Kremlin considering stiffer fines for tech companies
Tech giants, such as Google and Facebook, are likely to face tighter measures in case they break Russia's Internet laws. The government may significantly increase fines in order to make industry players comply with the rules, which include storing Russian users' personal data on local servers.
Russia plans to impose stiffer fines on technology firms that fail to comply with Russian laws, claims Reuters. According to sources familiar with the plans, a corresponding consultation document was prepared by the administration of President Vladimir Putin and sent to industry players for feedback. The proposal is to increase fines for breaking Internet legislation to 1% of tech companies' annual revenue in Russia.
In accordance with Russia's current Internet laws, messaging services have to share encryption keys with security services, social networks are obliged to store Russian users' personal data on servers within the country, and search engines may be requested to delete some search results. However, Russia is limited in tools to enforce these laws, as fines do not typically exceed a few thousand dollars, and blocking the offending online services is fraught with technical difficulties.
When the Russian IT watchdog, Roskomnadzor, tried to block access to Telegram messenger service in April, it unintentionally stopped access to voice calls for Russian users of another messaging service, Viber, and some other services, such as cloud-based applications for Volvo cars. At the same time, Telegram is still accessible in Russia.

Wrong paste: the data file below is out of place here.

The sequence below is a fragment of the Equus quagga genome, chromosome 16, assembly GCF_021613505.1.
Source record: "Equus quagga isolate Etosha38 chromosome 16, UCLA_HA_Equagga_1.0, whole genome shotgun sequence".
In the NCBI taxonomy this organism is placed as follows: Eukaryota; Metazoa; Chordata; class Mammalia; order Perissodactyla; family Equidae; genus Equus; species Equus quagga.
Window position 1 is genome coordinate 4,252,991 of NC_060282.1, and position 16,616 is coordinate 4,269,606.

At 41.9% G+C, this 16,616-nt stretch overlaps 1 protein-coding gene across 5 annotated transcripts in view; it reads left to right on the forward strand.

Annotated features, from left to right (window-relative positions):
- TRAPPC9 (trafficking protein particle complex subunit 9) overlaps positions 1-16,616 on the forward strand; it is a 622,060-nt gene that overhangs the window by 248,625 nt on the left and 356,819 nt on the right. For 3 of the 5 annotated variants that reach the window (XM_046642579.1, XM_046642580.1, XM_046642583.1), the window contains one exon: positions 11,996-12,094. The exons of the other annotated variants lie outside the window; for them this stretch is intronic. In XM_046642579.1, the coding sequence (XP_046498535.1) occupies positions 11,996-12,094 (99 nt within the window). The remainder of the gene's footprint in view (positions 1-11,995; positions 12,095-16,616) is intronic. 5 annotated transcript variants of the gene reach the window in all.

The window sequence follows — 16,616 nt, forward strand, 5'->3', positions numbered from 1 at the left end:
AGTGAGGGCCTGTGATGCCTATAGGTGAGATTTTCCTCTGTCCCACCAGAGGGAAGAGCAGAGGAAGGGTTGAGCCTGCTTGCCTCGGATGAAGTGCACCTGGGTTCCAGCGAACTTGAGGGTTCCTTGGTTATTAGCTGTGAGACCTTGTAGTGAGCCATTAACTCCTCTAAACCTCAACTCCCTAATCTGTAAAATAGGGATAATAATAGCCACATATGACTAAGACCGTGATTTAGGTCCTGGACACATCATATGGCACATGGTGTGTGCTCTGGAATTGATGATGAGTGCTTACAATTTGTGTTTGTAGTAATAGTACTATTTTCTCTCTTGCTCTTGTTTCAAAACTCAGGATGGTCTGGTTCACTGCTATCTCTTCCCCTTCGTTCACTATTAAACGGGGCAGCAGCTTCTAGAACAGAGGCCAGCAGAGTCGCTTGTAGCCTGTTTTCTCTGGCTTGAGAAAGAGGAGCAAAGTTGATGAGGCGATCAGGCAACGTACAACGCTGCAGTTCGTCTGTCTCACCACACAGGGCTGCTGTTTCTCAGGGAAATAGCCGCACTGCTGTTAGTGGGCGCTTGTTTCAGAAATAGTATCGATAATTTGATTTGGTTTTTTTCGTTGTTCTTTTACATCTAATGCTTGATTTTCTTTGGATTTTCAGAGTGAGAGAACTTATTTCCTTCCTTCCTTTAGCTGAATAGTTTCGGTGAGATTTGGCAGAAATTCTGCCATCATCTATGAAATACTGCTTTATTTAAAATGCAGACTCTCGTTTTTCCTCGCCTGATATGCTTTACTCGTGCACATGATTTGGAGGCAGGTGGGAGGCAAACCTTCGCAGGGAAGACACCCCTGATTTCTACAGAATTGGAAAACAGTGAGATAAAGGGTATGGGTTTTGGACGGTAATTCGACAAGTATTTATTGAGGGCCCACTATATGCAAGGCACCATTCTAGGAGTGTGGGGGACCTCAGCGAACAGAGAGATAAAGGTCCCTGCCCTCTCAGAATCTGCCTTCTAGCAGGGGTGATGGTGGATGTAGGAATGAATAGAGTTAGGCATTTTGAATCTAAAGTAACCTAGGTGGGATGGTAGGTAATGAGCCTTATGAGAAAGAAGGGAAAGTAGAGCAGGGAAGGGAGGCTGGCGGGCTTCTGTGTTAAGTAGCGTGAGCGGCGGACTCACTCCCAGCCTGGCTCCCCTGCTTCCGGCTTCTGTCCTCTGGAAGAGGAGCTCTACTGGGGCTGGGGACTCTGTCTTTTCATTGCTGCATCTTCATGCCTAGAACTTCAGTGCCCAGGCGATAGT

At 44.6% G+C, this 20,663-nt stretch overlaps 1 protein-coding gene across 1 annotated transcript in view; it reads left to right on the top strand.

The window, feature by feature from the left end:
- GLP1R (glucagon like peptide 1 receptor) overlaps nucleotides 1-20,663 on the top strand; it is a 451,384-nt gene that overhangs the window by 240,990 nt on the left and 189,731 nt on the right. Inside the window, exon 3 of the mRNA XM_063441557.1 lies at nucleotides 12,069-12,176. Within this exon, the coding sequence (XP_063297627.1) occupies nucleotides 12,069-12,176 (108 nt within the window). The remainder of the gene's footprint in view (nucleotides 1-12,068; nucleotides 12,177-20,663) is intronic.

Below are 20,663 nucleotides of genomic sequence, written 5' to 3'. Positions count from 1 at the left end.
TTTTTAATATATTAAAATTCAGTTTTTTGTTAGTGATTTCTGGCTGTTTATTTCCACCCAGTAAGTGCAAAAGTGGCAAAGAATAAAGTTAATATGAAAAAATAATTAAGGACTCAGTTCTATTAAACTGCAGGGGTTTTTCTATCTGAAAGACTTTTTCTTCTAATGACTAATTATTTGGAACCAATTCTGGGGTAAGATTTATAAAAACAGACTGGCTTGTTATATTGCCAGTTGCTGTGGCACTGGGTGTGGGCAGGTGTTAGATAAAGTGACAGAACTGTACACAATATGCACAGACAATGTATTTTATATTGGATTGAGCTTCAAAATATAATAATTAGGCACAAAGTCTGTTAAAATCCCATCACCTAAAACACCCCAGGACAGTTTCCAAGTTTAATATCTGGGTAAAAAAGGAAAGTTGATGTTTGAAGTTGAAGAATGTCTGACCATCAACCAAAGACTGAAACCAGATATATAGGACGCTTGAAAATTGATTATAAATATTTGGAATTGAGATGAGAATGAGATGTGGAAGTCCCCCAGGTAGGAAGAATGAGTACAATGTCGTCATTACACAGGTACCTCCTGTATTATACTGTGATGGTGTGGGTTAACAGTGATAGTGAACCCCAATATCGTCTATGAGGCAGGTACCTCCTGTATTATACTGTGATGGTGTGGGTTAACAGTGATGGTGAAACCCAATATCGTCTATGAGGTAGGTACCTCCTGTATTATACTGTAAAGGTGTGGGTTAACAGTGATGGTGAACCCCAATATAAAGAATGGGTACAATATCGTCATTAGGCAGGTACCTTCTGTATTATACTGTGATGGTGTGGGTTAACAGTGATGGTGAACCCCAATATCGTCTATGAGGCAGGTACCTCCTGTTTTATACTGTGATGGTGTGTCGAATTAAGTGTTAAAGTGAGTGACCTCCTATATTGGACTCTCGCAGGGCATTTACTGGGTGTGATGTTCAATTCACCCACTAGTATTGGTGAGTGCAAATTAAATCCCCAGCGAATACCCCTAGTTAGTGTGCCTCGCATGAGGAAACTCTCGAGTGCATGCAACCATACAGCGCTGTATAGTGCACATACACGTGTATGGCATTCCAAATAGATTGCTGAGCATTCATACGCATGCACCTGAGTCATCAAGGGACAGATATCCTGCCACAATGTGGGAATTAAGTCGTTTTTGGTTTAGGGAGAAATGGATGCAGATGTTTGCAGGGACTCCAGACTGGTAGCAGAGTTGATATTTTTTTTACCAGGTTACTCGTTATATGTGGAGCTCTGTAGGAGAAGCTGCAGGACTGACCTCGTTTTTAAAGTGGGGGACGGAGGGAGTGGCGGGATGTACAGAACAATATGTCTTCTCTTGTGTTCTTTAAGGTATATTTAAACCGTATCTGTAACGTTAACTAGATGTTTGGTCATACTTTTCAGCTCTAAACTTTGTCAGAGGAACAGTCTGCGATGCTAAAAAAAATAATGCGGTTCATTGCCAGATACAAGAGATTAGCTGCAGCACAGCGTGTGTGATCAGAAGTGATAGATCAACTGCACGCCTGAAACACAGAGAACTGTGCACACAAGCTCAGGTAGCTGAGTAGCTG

One of the international tech giants, Facebook, is currently in discussion with Roskomnadzor about its compliance with the rules. The company has not yet moved servers containing its Russian users' data to Russia, although a corresponding law was introduced three years ago. Roskomnadzor is also accusing Google of failing to comply with requests to remove search results for organisations that are banned in Russia. Under current legislation, the maximum fine Google can face is 700,000 rubles ($10,595), but a fine of 1% of the company's annual revenue would be much more substantial. In 2017, Google's Russian subsidiary had revenue of 45,2 billion rubles ($687 million), according to the SPARK database. Besides, the proposed amendments envisage that a fine can also be levied several times on the same company in case of multiple violations.
According to an industry lobby group source, companies in the sector can accept higher fines if they are applied fairly and replace the practice of blocking sites. Generally speaking, anything that brings order to the system of blocking is an excellent idea, explained the source. However, Reuters mentioned that Russian authorities were supposed to retain the power to block companies' online services under the new law.